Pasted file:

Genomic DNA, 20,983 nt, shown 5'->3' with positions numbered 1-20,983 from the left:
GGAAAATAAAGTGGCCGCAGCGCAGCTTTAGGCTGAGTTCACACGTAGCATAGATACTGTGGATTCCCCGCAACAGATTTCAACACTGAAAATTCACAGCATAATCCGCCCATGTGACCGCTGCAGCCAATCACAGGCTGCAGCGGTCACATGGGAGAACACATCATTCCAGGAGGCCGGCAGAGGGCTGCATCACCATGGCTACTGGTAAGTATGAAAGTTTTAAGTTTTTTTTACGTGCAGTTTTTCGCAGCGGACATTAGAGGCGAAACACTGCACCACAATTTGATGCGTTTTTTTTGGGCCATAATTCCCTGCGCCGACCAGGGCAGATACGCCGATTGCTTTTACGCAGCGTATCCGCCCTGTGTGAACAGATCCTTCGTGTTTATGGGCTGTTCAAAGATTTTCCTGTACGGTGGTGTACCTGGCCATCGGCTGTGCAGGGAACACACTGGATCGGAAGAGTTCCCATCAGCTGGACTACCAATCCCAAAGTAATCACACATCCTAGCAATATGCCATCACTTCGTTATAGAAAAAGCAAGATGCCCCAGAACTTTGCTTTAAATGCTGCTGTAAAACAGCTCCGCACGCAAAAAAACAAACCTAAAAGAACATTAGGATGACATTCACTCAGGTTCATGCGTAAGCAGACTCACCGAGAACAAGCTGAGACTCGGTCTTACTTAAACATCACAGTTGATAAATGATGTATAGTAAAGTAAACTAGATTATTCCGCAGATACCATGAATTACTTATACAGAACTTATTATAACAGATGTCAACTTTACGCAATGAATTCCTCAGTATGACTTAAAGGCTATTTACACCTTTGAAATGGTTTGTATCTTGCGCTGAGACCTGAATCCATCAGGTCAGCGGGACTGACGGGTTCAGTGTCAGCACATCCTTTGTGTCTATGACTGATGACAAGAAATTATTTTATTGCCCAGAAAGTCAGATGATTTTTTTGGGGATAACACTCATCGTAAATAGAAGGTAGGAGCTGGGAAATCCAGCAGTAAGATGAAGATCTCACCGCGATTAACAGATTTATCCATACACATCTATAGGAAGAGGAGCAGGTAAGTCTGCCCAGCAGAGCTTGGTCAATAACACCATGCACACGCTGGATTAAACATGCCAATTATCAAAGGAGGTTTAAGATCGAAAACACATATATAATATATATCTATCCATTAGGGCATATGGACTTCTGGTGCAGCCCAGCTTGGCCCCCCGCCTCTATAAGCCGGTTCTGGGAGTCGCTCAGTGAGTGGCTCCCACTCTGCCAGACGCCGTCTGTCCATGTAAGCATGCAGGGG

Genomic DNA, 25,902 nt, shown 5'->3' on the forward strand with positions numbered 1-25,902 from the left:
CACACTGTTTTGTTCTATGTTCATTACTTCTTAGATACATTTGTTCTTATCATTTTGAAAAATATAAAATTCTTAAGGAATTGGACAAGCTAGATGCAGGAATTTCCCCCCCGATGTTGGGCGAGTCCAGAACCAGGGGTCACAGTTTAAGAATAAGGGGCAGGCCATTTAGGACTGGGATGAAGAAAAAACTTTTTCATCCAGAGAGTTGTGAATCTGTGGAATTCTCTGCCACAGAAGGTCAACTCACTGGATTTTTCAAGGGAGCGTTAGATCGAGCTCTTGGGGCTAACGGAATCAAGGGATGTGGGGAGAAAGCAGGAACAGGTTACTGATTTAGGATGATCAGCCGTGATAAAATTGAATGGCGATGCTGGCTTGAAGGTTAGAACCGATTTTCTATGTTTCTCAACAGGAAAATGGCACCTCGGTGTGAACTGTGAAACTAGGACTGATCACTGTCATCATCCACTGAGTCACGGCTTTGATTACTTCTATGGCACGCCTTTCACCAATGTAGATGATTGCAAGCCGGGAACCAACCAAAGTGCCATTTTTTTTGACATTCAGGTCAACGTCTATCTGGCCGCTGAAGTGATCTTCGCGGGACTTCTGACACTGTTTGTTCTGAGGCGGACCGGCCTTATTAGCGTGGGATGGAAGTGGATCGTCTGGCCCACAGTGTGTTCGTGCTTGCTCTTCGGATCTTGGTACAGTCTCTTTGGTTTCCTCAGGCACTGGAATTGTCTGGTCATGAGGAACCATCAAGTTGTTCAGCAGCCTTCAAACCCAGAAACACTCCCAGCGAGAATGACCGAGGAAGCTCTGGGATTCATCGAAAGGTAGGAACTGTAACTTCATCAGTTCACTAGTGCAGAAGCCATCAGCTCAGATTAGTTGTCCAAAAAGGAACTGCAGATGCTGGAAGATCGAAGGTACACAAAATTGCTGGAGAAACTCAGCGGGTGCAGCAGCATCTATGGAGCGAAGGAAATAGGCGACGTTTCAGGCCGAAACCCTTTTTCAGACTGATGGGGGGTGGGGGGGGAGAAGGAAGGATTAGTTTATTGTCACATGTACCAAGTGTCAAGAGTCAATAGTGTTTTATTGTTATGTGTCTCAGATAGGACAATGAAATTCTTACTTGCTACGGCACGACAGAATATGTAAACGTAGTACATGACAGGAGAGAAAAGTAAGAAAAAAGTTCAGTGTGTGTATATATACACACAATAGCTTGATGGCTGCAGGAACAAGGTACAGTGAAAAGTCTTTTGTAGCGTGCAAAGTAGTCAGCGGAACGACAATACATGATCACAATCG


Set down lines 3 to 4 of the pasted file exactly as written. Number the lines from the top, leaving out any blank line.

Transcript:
Genomic DNA, 25,902 nt, shown 5'->3' on the forward strand with positions numbered 1-25,902 from the left:
CACACTGTTTTGTTCTATGTTCATTACTTCTTAGATACATTTGTTCTTATCATTTTGAAAAATATAAAATTCTTAAGGAATTGGACAAGCTAGATGCAGGAATTTCCCCCCCGATGTTGGGCGAGTCCAGAACCAGGGGTCACAGTTTAAGAATAAGGGGCAGGCCATTTAGGACTGGGATGAAGAAAAAACTTTTTCATCCAGAGAGTTGTGAATCTGTGGAATTCTCTGCCACAGAAGGTCAACTCACTGGATTTTTCAAGGGAGCGTTAGATCGAGCTCTTGGGGCTAACGGAATCAAGGGATGTGGGGAGAAAGCAGGAACAGGTTACTGATTTAGGATGATCAGCCGTGATAAAATTGAATGGCGATGCTGGCTTGAAGGTTAGAACCGATTTTCTATGTTTCTCAACAGGAAAATGGCACCTCGGTGTGAACTGTGAAACTAGGACTGATCACTGTCATCATCCACTGAGTCACGGCTTTGATTACTTCTATGGCACGCCTTTCACCAATGTAGATGATTGCAAGCCGGGAACCAACCAAAGTGCCATTTTTTTTGACATTCAGGTCAACGTCTATCTGGCCGCTGAAGTGATCTTCGCGGGACTTCTGACACTGTTTGTTCTGAGGCGGACCGGCCTTATTAGCGTGGGATGGAAGTGGATCGTCTGGCCCACAGTGTGTTCGTGCTTGCTCTTCGGATCTTGGTACAGTCTCTTTGGTTTCCTCAGGCACTGGAATTGTCTGGTCATGAGGAACCATCAAGTTGTTCAGCAGCCTTCAAACCCAGAAACACTCCCAGCGAGAATGACCGAGGAAGCTCTGGGATTCATCGAAAGGTAGGAACTGTAACTTCATCAGTTCACTAGTGCAGAAGCCATCAGCTCAGATTAGTTGTCCAAAAAGGAACTGCAGATGCTGGAAGATCGAAGGTACACAAAATTGCTGGAGAAACTCAGCGGGTGCAGCAGCATCTATGGAGCGAAGGAAATAGGCGACGTTTCAGGCCGAAACCCTTTTTCAGACTGATGGGGGGTGGGGGGGGAGAAGGAAGGATTAGTTTATTGTCACATGTACCAAGTGTCAAGAGTCAATAGTGTTTTATTGTTATGTGTCTCAGATAGGACAATGAAATTCTTACTTGCTACGGCACGACAGAATATGTAAACGTAGTACATGACAGGAGAGAAAAGTAAGAAAAAAGTTCAGTGTGTGTATATATACACACAATAGCTTGATGGCTGCAGGAACAAGGTACAGTGAAAAGTCTTTTGTAGCGTGCAAAGTAGTCAGCGGAACGACAATACATGATCACAATCG